Keegan Masterson would have been satisfied to receive a $1,000 scholarship to attend Cottey College in Missouri.
When she learned she had been awarded 10 times that amount, Masterson scarcely knew how to react.
“It was so shocking to me,” said Masterson, 18, a member of the National Honor Society who graduated from Baker High School on Sunday. “I was so happy.”
The $10,000 scholarship from the PEO Sisterhood, combined with what she said was a generous offer from Cottey College, will allow Masterson to earn her undergraduate degree with little or no debt.
That’s particularly important because her future plans are apt to be expensive.
Masterson is considering pursuing a career as either a doctor or a lawyer.
And she knows that attending either medical school or law school will require her to take out significant loans.
“I’m still kind of making up my mind,” Masterson said.
In the meantime she’s excited about traveling to Missouri this summer to start her first year at Cottey, the private women’s college founded in 1884 by Virginia Alice Cottey.
In 1926 Cottey was invited to join the PEO Sisterhood — the initials stand for Philanthropic Educational Organization.
The next year, Cottey donated the college to the Sisterhood.
Masterson, who grew up in Baker City, had heard of Cottey College long before she started thinking about where she might pursue a post-high school education.
Her aunt, Jeannette Burgess (her maiden name is Etchamendy) is a Baker High School graduate who attended Cottey College in the early 1990s.
“She always talked so highly about it,” Masterson said of her aunt. “She made connections there she’ll have forever.”
Masterson said her father, Kestin Masterson, who is Jeannette’s brother, also “kept bringing it up to me,” meaning Cottey as a potential college option.
Masterson said she was planning to attend Portland State University, where she had been accepted.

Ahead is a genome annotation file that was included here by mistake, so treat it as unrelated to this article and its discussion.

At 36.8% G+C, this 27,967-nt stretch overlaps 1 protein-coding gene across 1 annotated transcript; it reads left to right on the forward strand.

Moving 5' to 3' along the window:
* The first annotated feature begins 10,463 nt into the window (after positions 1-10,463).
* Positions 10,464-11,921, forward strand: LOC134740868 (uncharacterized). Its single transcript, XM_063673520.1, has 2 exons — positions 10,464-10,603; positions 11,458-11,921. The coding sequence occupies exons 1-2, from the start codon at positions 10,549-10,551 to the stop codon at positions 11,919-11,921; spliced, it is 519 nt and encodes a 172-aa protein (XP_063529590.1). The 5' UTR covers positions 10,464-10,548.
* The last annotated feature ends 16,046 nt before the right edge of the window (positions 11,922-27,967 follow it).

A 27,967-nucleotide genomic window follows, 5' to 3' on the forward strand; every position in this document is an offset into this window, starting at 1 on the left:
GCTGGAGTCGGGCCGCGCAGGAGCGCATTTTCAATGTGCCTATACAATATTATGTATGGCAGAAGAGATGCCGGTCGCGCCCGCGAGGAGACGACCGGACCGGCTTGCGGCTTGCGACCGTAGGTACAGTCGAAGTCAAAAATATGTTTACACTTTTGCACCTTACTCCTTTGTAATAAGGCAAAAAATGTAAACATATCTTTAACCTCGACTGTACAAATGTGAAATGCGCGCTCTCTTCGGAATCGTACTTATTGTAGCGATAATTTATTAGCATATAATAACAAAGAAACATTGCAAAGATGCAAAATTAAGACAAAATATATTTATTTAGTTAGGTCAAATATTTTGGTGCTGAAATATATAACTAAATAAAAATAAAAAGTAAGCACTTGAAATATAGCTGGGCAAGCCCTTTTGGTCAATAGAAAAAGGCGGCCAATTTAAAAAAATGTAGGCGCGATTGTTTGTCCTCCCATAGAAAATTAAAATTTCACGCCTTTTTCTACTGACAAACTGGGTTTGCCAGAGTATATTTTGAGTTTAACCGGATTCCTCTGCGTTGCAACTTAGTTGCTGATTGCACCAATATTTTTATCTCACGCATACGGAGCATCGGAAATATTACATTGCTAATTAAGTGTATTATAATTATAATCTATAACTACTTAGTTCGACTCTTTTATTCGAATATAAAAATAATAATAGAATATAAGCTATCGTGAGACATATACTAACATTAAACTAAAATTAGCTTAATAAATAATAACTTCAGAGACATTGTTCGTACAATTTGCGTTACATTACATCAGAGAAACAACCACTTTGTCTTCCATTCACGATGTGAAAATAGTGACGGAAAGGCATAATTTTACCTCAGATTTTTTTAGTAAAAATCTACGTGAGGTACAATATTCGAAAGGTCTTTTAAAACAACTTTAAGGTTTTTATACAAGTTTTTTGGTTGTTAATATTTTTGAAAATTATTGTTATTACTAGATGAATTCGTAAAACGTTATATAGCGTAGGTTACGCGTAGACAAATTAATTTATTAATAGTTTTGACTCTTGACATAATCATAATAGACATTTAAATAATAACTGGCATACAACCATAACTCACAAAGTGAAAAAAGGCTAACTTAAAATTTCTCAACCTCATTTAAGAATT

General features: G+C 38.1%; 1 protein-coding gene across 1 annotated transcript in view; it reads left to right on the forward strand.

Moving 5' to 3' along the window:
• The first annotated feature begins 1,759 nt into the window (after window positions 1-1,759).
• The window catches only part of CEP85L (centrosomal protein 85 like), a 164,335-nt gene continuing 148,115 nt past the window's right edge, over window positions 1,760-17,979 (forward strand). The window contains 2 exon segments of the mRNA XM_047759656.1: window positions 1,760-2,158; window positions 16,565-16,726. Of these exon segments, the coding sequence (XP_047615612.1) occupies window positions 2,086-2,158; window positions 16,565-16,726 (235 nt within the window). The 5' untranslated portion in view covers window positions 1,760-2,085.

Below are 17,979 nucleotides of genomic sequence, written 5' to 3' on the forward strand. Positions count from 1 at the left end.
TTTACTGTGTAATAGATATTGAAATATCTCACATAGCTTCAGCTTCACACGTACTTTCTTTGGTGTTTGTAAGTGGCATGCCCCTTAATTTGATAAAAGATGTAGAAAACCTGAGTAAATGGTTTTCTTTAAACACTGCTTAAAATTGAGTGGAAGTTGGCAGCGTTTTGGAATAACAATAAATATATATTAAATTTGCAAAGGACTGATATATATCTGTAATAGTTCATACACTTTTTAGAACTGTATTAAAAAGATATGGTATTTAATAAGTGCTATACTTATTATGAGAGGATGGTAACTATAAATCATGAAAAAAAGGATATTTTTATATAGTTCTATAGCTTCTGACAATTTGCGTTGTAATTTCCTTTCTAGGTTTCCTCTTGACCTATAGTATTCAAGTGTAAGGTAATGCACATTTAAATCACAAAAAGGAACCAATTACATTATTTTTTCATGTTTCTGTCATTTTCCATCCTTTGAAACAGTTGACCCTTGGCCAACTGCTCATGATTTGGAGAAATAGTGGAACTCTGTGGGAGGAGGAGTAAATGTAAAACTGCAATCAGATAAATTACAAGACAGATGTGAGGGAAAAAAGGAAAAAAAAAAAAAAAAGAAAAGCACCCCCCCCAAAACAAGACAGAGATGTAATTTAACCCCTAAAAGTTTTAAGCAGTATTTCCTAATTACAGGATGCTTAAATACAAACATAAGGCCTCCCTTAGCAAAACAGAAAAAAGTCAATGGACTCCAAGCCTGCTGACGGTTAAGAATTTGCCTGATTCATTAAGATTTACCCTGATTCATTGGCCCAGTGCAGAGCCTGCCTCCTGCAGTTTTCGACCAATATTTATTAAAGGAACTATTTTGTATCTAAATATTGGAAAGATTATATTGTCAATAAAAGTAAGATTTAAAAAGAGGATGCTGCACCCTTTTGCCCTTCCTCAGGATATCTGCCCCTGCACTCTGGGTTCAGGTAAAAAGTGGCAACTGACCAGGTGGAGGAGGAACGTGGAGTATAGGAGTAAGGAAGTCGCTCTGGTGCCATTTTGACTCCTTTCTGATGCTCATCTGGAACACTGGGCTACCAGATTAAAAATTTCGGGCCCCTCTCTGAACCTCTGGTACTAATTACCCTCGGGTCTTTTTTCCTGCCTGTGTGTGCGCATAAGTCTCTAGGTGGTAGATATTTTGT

Earlier this year she also decided to apply to Cottey.
The college, which has an enrollment of about 350, offered her an aid package, including a work study job, and on Valentine’s Day Masterson accepted Cottey’s offer.
At that time she didn’t even know about the PEO scholarship.
The Sisterhood’s Chapter CJ in Baker City, which was organized in 1952, is well-acquainted with Cottey College.
Several current or former Baker County residents are alumni who were connected to Cottey College through either of the two local chapters, CJ and AX, said PEO member Liz Burton.
The list includes Meredith Wilson, Julie Wilson, Kim Wilson Saiki, Kate McKim Rohner, Josie Stearns, Tanya O’Neill, Kate Rowan, Annie Cahill and the late Pat Fessel and Kathy Rose.
Masterson said she had a phone interview with Burton and also wrote an essay as part of the scholarship application process.
She said she didn’t apply for a specific amount — which is why she would have been pleased to receive $1,000.
On April 20 she found out that the award was $10,000.
“I’m super grateful,” Masterson said. “It all happened so fast.”
She said student orientation for the fall semester at Cottey is set for Aug. 21.
She’s optimistic that the college, with its relatively small enrollment, will be able to have regular classes this fall despite the coronavirus pandemic.
Masterson said she’s excited about moving halfway across the country.
“I think it will be good for me to get away and make my own friends and connections,” she said. “It’s a really great school.”
Nevada, Missouri, has a population of about 8,300. The town is about 100 miles from Kansas City, Missouri.
“I like that they have winters there,” Masterson said. “That’s my favorite season.”
She said her aunt has offered to travel with her to Missouri for the orientation in August.